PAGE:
word craft


Paper vs Screen

Screen vs Paper
Pho­to: Dave Bre­des­on | Dreamstime.com

Is there a dif­fer­ence between read­ing  and work­ing on what you are writ­ing on a com­put­er screen or on paper?

Clear­ly, this is an indi­vid­ual choice, but speak­ing pure­ly for myself, I think there is a big dif­fer­ence. But I am not sure why. For more than twen­ty years I have com­posed my books on a com­put­er. It means less phys­i­cal labor (and writ­ing a nov­el is labor inten­sive). It is vast­ly eas­i­er to revise, change, edi­tor, delete, and add on my com­put­er. I do many more revi­sions than I used to do on a type­writer. I think that makes me pro­duce bet­ter writ­ing.  For some­one like me, with dys­graphia, it means that what is cor­rect­ed (mis­takes, here) remains cor­rect­ed. And, not a small thing with me, the spell check­er is a wonder.

All of that is a pos­i­tive about work­ing on a computer.


I get a bet­ter feel for my writ­ing, when I read on paper, pen in hand. I sense weak­ness­es faster as well as strengths. Beyond all else, I see pos­si­bil­i­ties in plot and char­ac­ters I don’t see on the screen.

Why is this true? My only guess—and it is a guess—is that the writ­ten page is more book-like, and I am respond­ing to my work as if it is a book, not a screen.

As a result of this imper­fect­ly under­stood but real dif­fer­ence, I go back and forth. When I feel I have reached a cer­tain on-screen point, I print and read from paper.

It is sim­ply part of my process.

Do any of you expe­ri­ence this?

10 thoughts on “Paper vs Screen”

  1. Dear Avi, Thanks for your insights. What do you think about lis­ten­ing to books online or taped ver­sus read­ing the page or screen. Is lis­ten­ing to a book the same as read­ing print? What do you think? rob

    • I’d say read­ing is very dif­fer­ent from lis­ten­ing, main­ly because I tend to lis­ten while dri­ving, so re-read­ing a para­graph, flip­ping back some pages to check some­thing ear­li­er, and either mark­ing up or tak­ing notes are all more dif­fi­cult (or well-nigh impos­si­ble, safe­ly) with the audi­ble book. So I think lis­ten­ing (in that fash­ion) pro­duces less com­pre­hen­sion and reten­tion than read­ing. On the oth­er hand, it’s bet­ter than noth­ing and so for less intense books, it allows a lot of ground to be cov­ered that may oth­er­wise sit, un-attend­ed, in my ever-grow­ing “To Read” list!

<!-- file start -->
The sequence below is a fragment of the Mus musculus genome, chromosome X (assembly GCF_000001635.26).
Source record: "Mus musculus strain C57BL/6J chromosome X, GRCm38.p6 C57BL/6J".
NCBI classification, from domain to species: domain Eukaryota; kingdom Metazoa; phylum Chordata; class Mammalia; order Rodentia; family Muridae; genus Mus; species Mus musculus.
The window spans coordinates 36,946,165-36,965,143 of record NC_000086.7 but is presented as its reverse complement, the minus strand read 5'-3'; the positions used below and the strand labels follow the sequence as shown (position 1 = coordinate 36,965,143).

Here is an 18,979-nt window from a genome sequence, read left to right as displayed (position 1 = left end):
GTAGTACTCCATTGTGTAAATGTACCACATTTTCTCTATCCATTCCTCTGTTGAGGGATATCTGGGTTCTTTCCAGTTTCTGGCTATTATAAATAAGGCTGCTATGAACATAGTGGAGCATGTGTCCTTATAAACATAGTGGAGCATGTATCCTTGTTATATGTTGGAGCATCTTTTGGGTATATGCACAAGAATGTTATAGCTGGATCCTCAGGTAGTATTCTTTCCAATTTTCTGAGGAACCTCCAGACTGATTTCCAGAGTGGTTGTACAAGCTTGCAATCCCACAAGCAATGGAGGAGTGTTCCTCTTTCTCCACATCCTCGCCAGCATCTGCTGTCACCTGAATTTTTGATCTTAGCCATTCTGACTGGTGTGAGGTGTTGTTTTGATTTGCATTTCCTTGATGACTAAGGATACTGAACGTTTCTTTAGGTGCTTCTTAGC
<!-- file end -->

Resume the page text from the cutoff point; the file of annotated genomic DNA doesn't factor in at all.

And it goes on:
2. Per­fect tim­ing, Avi! This long week­end, I’ll be seques­ter­ing myself in a cab­in at just under 7,000 feet and going through my entire man­u­script from start to fin­ish. Of course I’ll have my lap­top with me, but I will also have all 150 pages print­ed out and ready to go for read-alouds and pen-in-hand edits. Glad to hear this process works best for you as well.

  3. I sound like you when it comes to the alter­na­tive ways to write. In addi­tion to what you said, I feel like a total­ly dif­fer­ent part of my brain works when I write long- hand. It’s a more artis­tic part of me; the words flow dif­fer­ent­ly (and with more emo­tion) when I write out my ideas. Since it’s hard­er on my writ­ing hand, I reserve writ­ing with a pen and paper for moments when I want more per­son­al, more heart­felt dia­logue of scenes.

  4. I might have also said that part of my process is to read my work aloud, first to my wife, and then, if I can arrange it, to a class. Teach­es me a lot.

    I have heard of authors hav­ing their first drafts being read to them. I’m not sure I could lis­ten to that.

    And I recent­ly read some­thing by Stephen King in which he sug­gest­ed the BEST way to hear a lit­er­ary work is to lis­ten to it.

    Indeed, there ‘s Robert Frost: “The ear is the best reader.”

  5. Yes! For me it is very strong. Screen text is effer­ves­cent. It sim­ply does not record in my brain as well. It’s like I see light more than text. And almost every­one prefers paper text­books, not online. Same phe­nom­e­na. And I agree with oth­er writ­ers, the ancient prac­tice of speak­ing aloud is the best way for me to com­pre­hend, remem­ber and appre­ci­ate words. Nobody seems to like to say it but just because some­thing is new does not mean it is better.

  6. I read a book first and per­haps a year lat­er, lis­ten to the beau­ti­ful words and remem­ber them longer after — all of Louise Pen­ny’s books, James Lee Burke.….the ear­ly Mary Russell/Sherlock books. Ages lat­er I will remem­ber, not the outcome/who done it.…..but the cadence, the music, the intri­ca­cies of clues and hints. Read­ing for the sto­ry, lis­ten­ing for the language.

  7. Thanks for shar­ing — I love hear­ing how you work.
    Per­son­al­ly, I have to write on the com­put­er because my hand­writ­ing is so slow, yet my sto­ry comes so fast (aver­age 2k words an hour), For revis­ing, I love using track changes in the first read-through because then I can type out my ideas and notes. 

    It’s sur­pris­ing how much dif­fer­ence read­ing your MS on paper makes. I also like to read it on my Kin­dle, to get a bet­ter sense as a Reader.

  8. I always do bet­ter edit­ing on paper copy. I also write many notes ini­tial­ly by long­hand. Markups just work bet­ter for me on paper with pen in hand.

  9. I do bet­ter editing/marking prob­lems on paper, like Bart^ and oth­ers. I also pre­fer to read paper books. But the mar­vels of revis­ing on com­put­er (WORD was made for writ­ers) do not escape me. I’m almost old enough to remem­ber revis­ing pre-word proces­sors… Not quite. I imag­ine I would have quit try­ing long ago if that part had to be done long­hand or on a man­u­al typewriter.


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